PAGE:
Enjoying a Splurge

July 15, 2011 in fiber, Fitness, Food and the Brain, General, Health, Weight Management by Mary Ireland

Well thank goodness that after Dr. Grandma spilled the beans on my brownie binge at a July 4th party, Michelle Obama had a burger, fries AND chocolate milk shake at a burger shack this week. This takes some of the pressure off of me, because I only had a few brownies too many.

Both examples present the opportunity to point out that when a person goes on a healthy eating plan, that doesn’t mean they will never eat another high-calorie, nutritionally depleted meal again. Perhaps this is why so many people are reluctant to change their eating habits – they feel as if they will never get to eat another brownie, burger, bag of fries or chocolate milkshake again.

I think that having an occasional splurge is a good thing – or at the very least, not a really bad thing. Most of the time when I mindfully splurge, I wonder why I really wanted the food in the first place because it doesn’t taste as good as I had imagined that it would. (I have to admit though, that those brownies were really, really good.)

The multiple-day – vacation splurge – the kind that Dr. Grandma talked about in her post – isn’t all that bad either, but as she points out it is important to bring it to a close, get back on the healthy eating plan and shed the excess pounds gained. I have personal experience with these vacation splurges. I refer to the overeating extravaganza that occurs when the Ireland clan gets together as the “Ireland Feeding Frenzy.” At first I would try to not participate, but I was a dismal failure.

David Kessler talks about this phenomenon in "The End of Overeating: Taking Control of the Insatiable American Appetite". He points to research that indicates when people have easy access to a variety of foods that are high in sugar and fat, the biological system that is designed to maintain energy balance can go awry. Kessler, talks about “incentive salience” – the desire activated by cues, for something that predicts a reward. This is what the availability of food high in fat, sugar and salt does – it stimulates our reward systems and takes over our behavior. For me, it is humbling to think about having the same response as one of “Pavlov’s dogs.”

Therefore it is not surprising that nutrition researchers from UNC's Gillings School of Global Public Health found that having access to neighborhood grocery stores or larger supermarkets alone did not make a significant change in dietary habits. “Living near fast-food restaurants seemed to increase the amount of fast food consumed by lower-income males, but findings were mixed across other groups,“ said Penny Gordon-Larsen, PhD, the study's senior author. Researchers concluded that no single approach will improve Americans' diets or stem the obesity epidemic.

Dr. Grandma’s latest post (referenced above) gives some great multi-pronged approaches for getting back on your eating plan. Before attending the July 4th party, I did a few things based on Dr. Grandma’s suggestions to help mitigate the potential damage from the party.

  • I drank several glasses of water to make sure that I was hydrated. This serves to ensure that my sensation of being hungry is not really thirst. Also, research findings published in the "Journal of Clinical Endocrinology and Metabolism"suggests that people may be able to increase their metabolism by increasing their water intake. According to the study, drinking a little over 2 quarts of water per day would augment energy expenditure by about 95 calories.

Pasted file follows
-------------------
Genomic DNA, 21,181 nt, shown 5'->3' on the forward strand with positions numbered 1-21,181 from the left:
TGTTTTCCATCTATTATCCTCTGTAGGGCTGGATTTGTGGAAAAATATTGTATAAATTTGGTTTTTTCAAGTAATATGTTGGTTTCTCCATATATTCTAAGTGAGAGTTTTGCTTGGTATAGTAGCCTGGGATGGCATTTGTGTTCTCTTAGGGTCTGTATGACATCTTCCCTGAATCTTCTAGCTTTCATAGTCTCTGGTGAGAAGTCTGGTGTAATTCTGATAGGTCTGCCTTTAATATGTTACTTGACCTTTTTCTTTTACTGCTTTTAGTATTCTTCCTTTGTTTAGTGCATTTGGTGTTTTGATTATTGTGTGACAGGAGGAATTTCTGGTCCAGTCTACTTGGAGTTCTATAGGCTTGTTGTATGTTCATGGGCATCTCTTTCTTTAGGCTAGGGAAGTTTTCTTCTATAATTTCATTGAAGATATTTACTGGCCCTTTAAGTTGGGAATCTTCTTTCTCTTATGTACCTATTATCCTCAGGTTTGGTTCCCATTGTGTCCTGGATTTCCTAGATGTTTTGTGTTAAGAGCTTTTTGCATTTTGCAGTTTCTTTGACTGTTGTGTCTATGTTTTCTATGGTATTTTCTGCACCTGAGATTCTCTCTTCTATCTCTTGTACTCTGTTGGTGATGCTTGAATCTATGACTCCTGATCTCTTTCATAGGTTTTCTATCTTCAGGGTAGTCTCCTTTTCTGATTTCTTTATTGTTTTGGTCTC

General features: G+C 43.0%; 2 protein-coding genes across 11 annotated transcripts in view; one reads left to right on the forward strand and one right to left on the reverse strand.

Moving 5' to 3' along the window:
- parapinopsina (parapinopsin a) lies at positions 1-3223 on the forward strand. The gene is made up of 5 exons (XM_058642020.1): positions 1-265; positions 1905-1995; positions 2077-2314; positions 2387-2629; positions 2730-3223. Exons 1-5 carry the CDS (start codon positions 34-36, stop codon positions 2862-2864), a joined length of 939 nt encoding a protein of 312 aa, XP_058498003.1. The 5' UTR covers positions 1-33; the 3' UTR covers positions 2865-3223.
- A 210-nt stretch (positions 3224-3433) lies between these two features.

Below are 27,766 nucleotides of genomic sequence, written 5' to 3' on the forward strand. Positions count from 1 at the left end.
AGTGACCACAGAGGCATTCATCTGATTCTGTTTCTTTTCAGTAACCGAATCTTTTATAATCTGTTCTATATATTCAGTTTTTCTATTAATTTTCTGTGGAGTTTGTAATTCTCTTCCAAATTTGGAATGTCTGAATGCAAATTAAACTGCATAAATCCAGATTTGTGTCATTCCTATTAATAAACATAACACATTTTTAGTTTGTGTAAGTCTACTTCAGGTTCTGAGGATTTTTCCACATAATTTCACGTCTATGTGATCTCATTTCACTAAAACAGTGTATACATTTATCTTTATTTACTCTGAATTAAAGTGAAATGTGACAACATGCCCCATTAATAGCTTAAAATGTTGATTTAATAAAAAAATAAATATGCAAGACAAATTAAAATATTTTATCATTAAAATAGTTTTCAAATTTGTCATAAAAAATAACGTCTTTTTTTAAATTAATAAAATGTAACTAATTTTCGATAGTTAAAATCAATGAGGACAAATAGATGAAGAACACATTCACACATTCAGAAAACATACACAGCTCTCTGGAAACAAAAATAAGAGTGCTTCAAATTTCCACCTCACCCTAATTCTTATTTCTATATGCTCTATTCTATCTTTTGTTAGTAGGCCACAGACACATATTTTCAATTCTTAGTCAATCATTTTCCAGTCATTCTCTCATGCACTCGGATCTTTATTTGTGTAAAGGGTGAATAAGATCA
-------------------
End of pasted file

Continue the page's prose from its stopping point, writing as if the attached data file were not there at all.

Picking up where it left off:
• I had a big plate of steamed broccoli and kale before I went to the party. I wanted to ensure that I got nutrients I probably wouldn't get at the party. I wanted to make sure that I wasn’t hungry when I went and I wanted some fiber in my system. Fiber is known to slow down the fat absorption by moving the food more quickly through your system before all the fat can be absorbed. Fiber also slows down the absorption of sugar into the bloodstream.
  • I had an extra challenging workout. I think that working out really hard reminds me that I like feeling in shape and how few calories I burn during the workout compared to how many calories I can eat from brownies I can eat.

I wish that I had followed one of the tips in "Lose Weight WITHOUT Dieting (Animal Kingdom Workouts)": to put the food that you are going to eat on a plate and eat at the table. At the party I wasn’t going to go back to the table and eat my brownies, but putting them on a plate where I could see exactly how many I was going to eat would have made a difference. Also, moving to another location where the brownies weren’t accessible would have been a wonderful idea.

There are a lot of ways to get your eating under control. Dr. Grandma has many great tips for ways to avoid the allure of the overeating at gatherings. You will continue to find our thoughts and ideas about this subject in these posts and other areas of the website. I think that the most important thing is to make the decision to improve your health and your life by living a lifestyle that supports a normal body weight. Start by taking baby steps. Know that you will be able to eat your favorite foods – just maybe not as frequently or in the same quantities. Open your mind up to the fact that Good Health Can be Yummy. Give Dr. Grandma’s recipes a try. You will be pleasantly surprised.